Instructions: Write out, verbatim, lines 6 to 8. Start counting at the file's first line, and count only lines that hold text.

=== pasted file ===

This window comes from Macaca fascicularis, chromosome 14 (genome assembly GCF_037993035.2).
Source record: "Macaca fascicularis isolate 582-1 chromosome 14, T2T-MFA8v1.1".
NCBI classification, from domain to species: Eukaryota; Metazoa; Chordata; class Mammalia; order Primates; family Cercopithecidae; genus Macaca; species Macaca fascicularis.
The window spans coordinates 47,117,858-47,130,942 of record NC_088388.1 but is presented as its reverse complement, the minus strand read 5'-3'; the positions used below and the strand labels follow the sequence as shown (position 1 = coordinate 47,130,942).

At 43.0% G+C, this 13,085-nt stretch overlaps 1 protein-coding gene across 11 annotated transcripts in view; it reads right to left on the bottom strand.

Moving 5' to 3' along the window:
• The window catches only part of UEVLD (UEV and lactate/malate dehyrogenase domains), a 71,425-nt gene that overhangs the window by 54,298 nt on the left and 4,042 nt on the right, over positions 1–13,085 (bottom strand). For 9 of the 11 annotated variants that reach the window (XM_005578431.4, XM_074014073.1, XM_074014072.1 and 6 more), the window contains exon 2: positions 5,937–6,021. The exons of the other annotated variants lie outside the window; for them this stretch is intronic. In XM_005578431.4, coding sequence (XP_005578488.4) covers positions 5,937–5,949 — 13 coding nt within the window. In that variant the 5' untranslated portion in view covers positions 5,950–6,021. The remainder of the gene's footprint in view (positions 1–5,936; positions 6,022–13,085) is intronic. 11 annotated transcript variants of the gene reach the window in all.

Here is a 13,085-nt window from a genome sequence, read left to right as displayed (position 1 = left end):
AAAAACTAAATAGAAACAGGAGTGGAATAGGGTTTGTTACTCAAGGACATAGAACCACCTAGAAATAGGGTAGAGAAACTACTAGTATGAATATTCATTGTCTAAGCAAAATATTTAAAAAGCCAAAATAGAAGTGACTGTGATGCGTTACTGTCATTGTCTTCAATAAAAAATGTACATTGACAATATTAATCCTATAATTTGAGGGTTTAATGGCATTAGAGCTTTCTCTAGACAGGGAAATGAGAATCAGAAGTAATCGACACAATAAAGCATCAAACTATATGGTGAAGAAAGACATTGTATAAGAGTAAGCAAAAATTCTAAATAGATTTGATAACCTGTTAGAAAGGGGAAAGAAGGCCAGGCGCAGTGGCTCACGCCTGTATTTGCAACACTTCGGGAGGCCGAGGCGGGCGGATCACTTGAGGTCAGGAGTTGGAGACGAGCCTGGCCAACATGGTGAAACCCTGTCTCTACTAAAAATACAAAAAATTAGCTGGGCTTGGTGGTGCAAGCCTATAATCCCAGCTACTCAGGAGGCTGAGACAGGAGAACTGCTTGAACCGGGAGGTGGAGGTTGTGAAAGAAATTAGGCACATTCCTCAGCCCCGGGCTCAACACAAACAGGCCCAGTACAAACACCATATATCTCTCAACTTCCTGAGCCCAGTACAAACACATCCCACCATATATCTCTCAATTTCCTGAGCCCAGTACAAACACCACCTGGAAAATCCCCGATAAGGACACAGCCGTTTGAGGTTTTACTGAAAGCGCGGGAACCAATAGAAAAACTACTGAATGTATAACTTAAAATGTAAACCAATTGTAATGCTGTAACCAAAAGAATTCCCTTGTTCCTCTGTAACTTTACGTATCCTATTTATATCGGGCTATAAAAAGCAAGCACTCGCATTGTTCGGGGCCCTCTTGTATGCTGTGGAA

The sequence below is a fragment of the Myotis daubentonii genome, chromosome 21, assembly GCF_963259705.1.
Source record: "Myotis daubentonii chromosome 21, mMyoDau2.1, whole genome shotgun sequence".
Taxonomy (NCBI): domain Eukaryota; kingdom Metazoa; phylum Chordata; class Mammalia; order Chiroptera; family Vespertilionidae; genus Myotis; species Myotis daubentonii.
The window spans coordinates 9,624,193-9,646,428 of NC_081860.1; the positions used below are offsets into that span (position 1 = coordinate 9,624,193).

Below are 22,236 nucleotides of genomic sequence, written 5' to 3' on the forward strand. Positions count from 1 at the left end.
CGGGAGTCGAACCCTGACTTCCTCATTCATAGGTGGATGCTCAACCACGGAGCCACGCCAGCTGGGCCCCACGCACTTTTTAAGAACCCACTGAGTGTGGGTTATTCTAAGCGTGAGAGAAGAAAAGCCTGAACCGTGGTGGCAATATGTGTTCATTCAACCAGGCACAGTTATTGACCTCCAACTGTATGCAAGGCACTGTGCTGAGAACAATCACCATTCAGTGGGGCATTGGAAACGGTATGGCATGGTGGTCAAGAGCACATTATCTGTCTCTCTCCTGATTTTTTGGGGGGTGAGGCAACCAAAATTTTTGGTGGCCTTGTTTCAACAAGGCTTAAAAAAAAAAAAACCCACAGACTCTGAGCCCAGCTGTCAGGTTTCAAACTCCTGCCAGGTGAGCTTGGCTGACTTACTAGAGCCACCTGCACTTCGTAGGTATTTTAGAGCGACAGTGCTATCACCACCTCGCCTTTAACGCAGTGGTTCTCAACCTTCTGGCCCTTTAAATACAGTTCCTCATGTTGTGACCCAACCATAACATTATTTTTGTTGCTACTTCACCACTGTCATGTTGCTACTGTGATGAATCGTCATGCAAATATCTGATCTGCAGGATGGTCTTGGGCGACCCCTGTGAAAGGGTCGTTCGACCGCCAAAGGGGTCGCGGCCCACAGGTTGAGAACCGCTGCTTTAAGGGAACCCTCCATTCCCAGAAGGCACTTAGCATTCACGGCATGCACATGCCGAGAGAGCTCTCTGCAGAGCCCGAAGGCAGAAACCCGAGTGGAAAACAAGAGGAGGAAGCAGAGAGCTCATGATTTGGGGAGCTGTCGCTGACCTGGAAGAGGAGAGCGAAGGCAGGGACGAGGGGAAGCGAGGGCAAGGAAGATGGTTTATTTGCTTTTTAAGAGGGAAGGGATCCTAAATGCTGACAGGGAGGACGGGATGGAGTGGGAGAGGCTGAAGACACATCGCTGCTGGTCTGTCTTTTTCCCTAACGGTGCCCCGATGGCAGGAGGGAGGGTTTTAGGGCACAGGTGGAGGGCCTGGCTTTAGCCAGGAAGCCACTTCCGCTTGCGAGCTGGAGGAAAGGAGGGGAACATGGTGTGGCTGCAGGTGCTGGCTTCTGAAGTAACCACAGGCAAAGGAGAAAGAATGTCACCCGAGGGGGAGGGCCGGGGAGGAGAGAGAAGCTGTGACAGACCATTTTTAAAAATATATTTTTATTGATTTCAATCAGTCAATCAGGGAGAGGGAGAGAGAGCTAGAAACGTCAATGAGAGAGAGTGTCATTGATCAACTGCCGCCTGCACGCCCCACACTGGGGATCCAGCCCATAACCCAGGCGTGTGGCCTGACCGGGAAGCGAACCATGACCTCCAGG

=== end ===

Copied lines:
Moving 5' to 3' along the window:
• The window catches only part of UEVLD (UEV and lactate/malate dehyrogenase domains), a 71,425-nt gene that overhangs the window by 54,298 nt on the left and 4,042 nt on the right, over positions 1–13,085 (bottom strand). For 9 of the 11 annotated variants that reach the window (XM_005578431.4, XM_074014073.1, XM_074014072.1 and 6 more), the window contains exon 2: positions 5,937–6,021. The exons of the other annotated variants lie outside the window; for them this stretch is intronic. In XM_005578431.4, coding sequence (XP_005578488.4) covers positions 5,937–5,949 — 13 coding nt within the window. In that variant the 5' untranslated portion in view covers positions 5,950–6,021. The remainder of the gene's footprint in view (positions 1–5,936; positions 6,022–13,085) is intronic. 11 annotated transcript variants of the gene reach the window in all.

Here is a 13,085-nt window from a genome sequence, read left to right as displayed (position 1 = left end):